"Remember when it used to be the left who blamed everything on the evils of the capitalist media?" – Sonic at Harry’s.
It’s amusing that the pro-war mainstream have become deluded fantasists who believe in ideology-driven nonsense and massive conspiracy theories (all the Muslims! All coming to get us! All the media! In league with the Muslims!), while the other side have become the realists who recognise that the power of Our Enemies is generally exaggerated, that governments will fuck up most things they touch, and that any event described as a conspiracy is usually best explained by incompetence.
I’m sure the stereotypes used to go the other way round…
I was going to write something about the Who Should You Vote For results, and the bizarre bleating from Labour supporters that it must be a Lib Dem plot (on the grounds, presumably, that their heads would explode if they realised that they agreed with the Liberals’ politics more than those of their own Dear Leader).
However, Chris Lightfoot has beaten me to it, while also slating Egg and making a South Park-ish cartoon of himself.
I respect the Economist as a newspaper. Not as much as do some underinformed commentators (I’ve seen enough of its coverage of areas on which I’m a genuine expert to know that it can be highly misguided), but quite a lot. Therefore, it surprises me that it employs Megan McCardle as a staff writer in the US, to the extent that I’m predisposed to ignore its US coverage entirely.
One glittering recent example: "Plus, remember how Europe’s cell phone network was, like, eighty zillion times better than ours until it turned out they couldn’t afford to upgrade to 3G? Big, honking government sponsored infrastructure projects, in which the government picks a technology winner, generally look better than the market’s bumbling trial-and-error approach right up until it turns out that the government has made a whomping big mistake and it’s too costly to fix."
As anyone who’s walked down a European high street, viewed the European media or travelled on European transport in the last two years will know, 3G has been widely available here for some time. In the US, meanwhile, handset and market development is still way behind Europe – and although the country’s CDMA providers do now offer a product that’s labeled 3G (CDMA2000 1X), it actually only runs at the speed of GPRS.
It worries me that someone this unaware of what the hell she’s talking about has a job as an opinion former on one of the most influential newspapers. Sack her, employ me.
Oh, speaking of idiocy: global warming denialist bingo; reporting on terrorists means the terrorists have already won; and airline security monkeys can now ban books.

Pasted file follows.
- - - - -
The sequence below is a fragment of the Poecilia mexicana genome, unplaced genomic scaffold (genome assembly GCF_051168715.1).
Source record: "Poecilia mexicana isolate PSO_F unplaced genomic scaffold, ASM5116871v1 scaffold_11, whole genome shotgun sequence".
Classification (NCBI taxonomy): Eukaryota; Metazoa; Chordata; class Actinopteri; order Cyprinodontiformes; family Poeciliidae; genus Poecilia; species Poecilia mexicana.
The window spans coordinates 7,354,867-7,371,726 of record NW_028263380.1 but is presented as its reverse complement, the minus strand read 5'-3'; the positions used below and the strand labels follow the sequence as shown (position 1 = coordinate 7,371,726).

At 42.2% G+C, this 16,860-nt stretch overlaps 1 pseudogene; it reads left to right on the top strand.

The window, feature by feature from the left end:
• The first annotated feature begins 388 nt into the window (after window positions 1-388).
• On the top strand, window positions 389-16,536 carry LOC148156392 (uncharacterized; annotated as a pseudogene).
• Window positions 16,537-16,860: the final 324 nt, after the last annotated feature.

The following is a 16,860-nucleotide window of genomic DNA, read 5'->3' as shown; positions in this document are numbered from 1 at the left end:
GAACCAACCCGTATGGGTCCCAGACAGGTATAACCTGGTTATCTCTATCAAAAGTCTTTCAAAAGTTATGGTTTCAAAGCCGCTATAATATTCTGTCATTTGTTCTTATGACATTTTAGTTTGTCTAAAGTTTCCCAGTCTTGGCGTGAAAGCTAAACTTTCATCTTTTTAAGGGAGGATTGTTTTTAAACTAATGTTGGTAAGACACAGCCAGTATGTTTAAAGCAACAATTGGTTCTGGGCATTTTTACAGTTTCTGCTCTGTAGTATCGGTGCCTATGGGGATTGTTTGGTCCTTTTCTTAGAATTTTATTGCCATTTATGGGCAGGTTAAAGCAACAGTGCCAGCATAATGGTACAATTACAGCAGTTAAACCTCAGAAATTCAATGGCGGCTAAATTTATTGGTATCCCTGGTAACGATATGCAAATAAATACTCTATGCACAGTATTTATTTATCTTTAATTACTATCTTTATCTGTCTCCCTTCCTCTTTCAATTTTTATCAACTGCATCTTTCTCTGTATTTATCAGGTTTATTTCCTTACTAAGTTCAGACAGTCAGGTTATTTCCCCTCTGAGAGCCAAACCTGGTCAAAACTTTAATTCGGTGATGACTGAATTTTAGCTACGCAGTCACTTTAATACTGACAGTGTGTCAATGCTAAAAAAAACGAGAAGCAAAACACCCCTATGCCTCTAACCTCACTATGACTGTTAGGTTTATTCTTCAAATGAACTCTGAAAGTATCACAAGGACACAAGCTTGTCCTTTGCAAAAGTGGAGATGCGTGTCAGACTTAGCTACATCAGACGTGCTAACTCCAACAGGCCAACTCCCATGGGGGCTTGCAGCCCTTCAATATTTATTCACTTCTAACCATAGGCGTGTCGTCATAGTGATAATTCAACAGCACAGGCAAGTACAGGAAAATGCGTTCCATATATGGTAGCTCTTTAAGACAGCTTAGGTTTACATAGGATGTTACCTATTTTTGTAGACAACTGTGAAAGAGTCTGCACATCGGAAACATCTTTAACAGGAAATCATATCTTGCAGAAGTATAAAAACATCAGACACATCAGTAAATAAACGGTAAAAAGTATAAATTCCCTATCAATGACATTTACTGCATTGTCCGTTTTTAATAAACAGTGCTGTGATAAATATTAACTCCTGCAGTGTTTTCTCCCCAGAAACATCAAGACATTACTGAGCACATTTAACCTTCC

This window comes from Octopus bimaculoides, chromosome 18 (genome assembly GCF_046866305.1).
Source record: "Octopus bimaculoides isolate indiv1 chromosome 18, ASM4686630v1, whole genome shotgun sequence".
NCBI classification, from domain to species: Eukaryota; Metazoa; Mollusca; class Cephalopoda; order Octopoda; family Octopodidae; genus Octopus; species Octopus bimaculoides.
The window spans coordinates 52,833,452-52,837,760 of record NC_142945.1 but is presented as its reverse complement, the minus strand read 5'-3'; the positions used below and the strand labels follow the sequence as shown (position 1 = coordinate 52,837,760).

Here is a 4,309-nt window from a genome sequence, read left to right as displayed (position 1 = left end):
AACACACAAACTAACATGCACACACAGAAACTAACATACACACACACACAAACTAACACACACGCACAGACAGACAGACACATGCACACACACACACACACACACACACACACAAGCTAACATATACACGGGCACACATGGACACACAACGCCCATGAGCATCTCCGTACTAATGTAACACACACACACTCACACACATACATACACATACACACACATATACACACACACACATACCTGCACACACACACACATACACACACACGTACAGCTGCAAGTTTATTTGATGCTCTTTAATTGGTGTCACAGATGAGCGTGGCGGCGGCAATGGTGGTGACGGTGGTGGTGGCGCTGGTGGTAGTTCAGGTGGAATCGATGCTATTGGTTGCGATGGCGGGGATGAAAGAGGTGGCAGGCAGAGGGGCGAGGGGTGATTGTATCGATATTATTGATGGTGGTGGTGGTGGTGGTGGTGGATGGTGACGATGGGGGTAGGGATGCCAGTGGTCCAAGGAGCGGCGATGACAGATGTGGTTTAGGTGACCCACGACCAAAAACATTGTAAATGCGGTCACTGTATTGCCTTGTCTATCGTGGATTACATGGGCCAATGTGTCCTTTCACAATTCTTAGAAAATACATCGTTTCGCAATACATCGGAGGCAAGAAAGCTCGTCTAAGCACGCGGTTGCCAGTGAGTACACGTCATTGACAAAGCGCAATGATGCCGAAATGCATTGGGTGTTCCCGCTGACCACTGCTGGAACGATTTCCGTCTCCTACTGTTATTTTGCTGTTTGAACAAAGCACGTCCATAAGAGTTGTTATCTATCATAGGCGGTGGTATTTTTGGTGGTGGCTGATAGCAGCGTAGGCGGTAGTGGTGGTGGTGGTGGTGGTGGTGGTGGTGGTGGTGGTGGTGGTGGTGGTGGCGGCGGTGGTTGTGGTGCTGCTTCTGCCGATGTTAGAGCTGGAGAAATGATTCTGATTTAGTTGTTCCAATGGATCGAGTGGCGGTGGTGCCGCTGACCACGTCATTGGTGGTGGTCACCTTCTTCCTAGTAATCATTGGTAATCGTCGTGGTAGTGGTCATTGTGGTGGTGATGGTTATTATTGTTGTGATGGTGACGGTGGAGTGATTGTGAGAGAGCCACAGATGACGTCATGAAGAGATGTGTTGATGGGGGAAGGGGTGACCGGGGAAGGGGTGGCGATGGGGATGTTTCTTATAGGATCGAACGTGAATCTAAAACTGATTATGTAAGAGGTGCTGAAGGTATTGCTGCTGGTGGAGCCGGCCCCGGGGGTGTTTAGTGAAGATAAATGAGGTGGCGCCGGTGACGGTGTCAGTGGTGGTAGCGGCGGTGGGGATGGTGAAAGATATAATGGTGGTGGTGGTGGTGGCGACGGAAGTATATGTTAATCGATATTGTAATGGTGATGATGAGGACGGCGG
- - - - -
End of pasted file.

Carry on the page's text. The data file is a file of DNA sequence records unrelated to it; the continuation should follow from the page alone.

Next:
Tim Worstall has the latest Britblog roundup. Bruce Schneier has an analysis of the potential for corruption at the Papal election (lower than in Birmingham, for sure). Vice Squad has evidence that drinking makes you want to smoke. Dsquared has a correct assessment of Excel:
"No fuck off. Excel is the spreadsheet program of champions, endorsed by no fewer than five winners of the ‘Financial Analyst of the Year’ [award]".
Damn right. However, his verdict on Powerpoint is still wrong. And less upbeatly, Dave Weeden has inexplicable medical trouble which might cut his blogging output, his drinking input, and therefore his drunk blogging output. This is all sad news.
It’s been said before, but: "Prewar Jews, like today’s East End Muslims, also lived in unforgiving poverty. They too were herded into the cramped streets of East London as the first stop for new immigrants. They too were reviled as outsiders, branded as parasites on the indigenous society. And they too were feared as a potential fifth column, suspected adherents of a violent, supranational ideology. The ‘Jewish menace’ was said to be first anarchism and then Bolshevism. Today’s ‘Muslim peril’ is jihadism."
(Jonathan Freedland, via Lenin)
An American writer is annoyed that unlike the US healthcare system, the NHS doesn’t waste vast amounts of time and money on services for people who are on their way out anyway. I’m not.
Admittedly, we should make euthanasia a more formalised and directly legal process, rather than something that happens by default – but focusing medical resources on people with a life ahead of them makes obvious sense (although if people really want to pay extra to be pointlessly kept alive, that should be their prerogative).
Inspired by Who Should You Vote For, Jim Bliss has a long but worth-reading piece on who he should vote for.
The piece as a whole is more measured, but less fun, than this: "And now, my balanced analysis of the tories… there is none. The tory party are right wing extremists and do not deserve a balanced analysis. The do not believe in fairness, in justice, or in basic human compassion. And by imposing their cold, bitter views on the UK for 18 years they forfeited the right to be treated fairly."
From cute French girls to the truly revolting. I suspect even my female and gay readership would agree…
Dave Weeden is a bad man.